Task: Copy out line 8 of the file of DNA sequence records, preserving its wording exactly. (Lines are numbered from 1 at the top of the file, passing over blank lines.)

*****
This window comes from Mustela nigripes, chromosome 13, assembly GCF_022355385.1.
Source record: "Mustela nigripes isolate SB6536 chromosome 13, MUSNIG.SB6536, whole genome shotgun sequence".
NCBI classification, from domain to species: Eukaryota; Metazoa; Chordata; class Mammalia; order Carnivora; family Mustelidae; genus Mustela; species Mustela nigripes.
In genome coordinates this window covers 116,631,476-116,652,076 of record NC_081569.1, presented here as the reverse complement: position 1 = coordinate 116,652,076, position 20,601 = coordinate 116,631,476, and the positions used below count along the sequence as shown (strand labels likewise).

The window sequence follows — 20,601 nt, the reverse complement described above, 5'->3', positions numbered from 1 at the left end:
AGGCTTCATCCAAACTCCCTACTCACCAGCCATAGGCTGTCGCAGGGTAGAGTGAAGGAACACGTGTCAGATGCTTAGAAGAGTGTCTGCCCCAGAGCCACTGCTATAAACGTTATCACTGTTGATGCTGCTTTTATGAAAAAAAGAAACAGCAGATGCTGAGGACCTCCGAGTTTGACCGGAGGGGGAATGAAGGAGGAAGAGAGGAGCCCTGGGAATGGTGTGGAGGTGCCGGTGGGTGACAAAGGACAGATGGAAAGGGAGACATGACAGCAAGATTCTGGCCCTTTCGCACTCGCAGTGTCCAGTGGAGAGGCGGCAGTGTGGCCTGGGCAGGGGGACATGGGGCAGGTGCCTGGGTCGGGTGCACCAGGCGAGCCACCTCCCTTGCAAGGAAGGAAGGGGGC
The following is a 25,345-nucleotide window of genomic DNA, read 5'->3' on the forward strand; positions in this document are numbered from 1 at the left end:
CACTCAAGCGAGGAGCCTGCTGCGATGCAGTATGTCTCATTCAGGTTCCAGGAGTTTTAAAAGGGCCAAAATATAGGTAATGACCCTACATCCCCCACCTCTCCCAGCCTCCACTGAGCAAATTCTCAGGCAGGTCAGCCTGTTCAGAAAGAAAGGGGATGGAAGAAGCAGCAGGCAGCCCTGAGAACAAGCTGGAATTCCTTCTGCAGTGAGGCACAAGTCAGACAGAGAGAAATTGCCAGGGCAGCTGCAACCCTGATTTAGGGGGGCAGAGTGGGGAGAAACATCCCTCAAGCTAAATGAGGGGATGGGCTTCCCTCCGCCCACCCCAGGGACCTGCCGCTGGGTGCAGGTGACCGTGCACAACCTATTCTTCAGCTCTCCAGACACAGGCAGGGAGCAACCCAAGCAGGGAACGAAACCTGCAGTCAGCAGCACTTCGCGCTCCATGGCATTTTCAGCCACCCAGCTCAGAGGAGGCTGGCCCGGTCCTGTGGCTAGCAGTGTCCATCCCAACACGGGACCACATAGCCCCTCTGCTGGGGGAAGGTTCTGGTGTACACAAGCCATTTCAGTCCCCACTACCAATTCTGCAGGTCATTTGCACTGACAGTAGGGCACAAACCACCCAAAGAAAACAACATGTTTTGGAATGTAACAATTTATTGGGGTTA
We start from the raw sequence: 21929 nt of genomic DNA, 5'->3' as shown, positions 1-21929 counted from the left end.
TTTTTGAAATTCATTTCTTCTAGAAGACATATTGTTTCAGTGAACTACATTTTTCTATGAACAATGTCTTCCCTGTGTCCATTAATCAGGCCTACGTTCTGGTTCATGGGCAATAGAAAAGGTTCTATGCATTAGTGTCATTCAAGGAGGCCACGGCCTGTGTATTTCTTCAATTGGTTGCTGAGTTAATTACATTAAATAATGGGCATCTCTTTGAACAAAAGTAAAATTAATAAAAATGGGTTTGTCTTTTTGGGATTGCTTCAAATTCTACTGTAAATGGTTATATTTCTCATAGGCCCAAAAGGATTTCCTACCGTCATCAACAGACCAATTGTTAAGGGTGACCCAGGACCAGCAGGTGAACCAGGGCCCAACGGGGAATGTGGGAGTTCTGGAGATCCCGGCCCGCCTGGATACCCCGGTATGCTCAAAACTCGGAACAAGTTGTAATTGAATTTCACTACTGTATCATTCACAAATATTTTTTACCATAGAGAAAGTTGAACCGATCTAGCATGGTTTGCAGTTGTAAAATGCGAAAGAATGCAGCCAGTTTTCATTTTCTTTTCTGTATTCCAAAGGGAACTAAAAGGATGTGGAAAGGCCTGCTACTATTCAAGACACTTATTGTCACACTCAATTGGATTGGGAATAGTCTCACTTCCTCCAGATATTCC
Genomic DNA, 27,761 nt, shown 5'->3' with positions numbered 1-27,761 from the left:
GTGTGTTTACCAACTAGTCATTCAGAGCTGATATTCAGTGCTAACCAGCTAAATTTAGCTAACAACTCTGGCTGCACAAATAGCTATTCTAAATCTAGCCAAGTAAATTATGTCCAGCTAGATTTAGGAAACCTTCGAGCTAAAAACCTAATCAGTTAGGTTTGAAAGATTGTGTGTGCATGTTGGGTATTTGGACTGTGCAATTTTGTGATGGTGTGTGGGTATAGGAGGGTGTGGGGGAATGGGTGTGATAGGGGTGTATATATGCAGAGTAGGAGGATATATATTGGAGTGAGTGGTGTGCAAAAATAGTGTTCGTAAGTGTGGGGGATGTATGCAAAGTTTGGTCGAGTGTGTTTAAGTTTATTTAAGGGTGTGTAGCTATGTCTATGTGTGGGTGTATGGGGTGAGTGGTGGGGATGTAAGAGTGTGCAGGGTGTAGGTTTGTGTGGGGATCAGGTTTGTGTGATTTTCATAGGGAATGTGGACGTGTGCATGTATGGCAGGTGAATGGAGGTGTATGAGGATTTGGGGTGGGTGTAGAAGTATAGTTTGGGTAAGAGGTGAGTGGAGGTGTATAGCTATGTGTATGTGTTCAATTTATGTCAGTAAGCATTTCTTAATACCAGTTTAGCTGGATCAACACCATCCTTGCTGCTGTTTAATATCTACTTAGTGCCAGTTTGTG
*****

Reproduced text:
CACTCAAGCGAGGAGCCTGCTGCGATGCAGTATGTCTCATTCAGGTTCCAGGAGTTTTAAAAGGGCCAAAATATAGGTAATGACCCTACATCCCCCACCTCTCCCAGCCTCCACTGAGCAAATTCTCAGGCAGGTCAGCCTGTTCAGAAAGAAAGGGGATGGAAGAAGCAGCAGGCAGCCCTGAGAACAAGCTGGAATTCCTTCTGCAGTGAGGCACAAGTCAGACAGAGAGAAATTGCCAGGGCAGCTGCAACCCTGATTTAGGGGGGCAGAGTGGGGAGAAACATCCCTCAAGCTAAATGAGGGGATGGGCTTCCCTCCGCCCACCCCAGGGACCTGCCGCTGGGTGCAGGTGACCGTGCACAACCTATTCTTCAGCTCTCCAGACACAGGCAGGGAGCAACCCAAGCAGGGAACGAAACCTGCAGTCAGCAGCACTTCGCGCTCCATGGCATTTTCAGCCACCCAGCTCAGAGGAGGCTGGCCCGGTCCTGTGGCTAGCAGTGTCCATCCCAACACGGGACCACATAGCCCCTCTGCTGGGGGAAGGTTCTGGTGTACACAAGCCATTTCAGTCCCCACTACCAATTCTGCAGGTCATTTGCACTGACAGTAGGGCACAAACCACCCAAAGAAAACAACATGTTTTGGAATGTAACAATTTATTGGGGTTA